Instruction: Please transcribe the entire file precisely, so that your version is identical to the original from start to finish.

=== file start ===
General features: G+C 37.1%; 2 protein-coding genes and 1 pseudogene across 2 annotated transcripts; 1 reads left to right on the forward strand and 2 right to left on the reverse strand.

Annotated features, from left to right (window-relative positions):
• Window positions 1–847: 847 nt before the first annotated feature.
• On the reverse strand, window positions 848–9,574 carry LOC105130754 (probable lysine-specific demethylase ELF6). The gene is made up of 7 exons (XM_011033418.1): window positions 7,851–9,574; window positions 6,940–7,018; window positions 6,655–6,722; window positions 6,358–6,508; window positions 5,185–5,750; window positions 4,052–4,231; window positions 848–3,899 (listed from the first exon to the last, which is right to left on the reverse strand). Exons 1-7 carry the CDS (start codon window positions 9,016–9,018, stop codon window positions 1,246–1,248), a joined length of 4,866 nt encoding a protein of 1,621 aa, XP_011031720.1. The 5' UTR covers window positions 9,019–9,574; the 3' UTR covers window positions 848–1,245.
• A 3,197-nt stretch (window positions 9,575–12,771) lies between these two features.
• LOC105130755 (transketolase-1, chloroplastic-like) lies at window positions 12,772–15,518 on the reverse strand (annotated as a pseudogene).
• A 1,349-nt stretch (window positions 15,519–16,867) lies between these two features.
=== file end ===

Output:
General features: G+C 37.1%; 2 protein-coding genes and 1 pseudogene across 2 annotated transcripts; 1 reads left to right on the forward strand and 2 right to left on the reverse strand.

Annotated features, from left to right (window-relative positions):
• Window positions 1–847: 847 nt before the first annotated feature.
• On the reverse strand, window positions 848–9,574 carry LOC105130754 (probable lysine-specific demethylase ELF6). The gene is made up of 7 exons (XM_011033418.1): window positions 7,851–9,574; window positions 6,940–7,018; window positions 6,655–6,722; window positions 6,358–6,508; window positions 5,185–5,750; window positions 4,052–4,231; window positions 848–3,899 (listed from the first exon to the last, which is right to left on the reverse strand). Exons 1-7 carry the CDS (start codon window positions 9,016–9,018, stop codon window positions 1,246–1,248), a joined length of 4,866 nt encoding a protein of 1,621 aa, XP_011031720.1. The 5' UTR covers window positions 9,019–9,574; the 3' UTR covers window positions 848–1,245.
• A 3,197-nt stretch (window positions 9,575–12,771) lies between these two features.
• LOC105130755 (transketolase-1, chloroplastic-like) lies at window positions 12,772–15,518 on the reverse strand (annotated as a pseudogene).
• A 1,349-nt stretch (window positions 15,519–16,867) lies between these two features.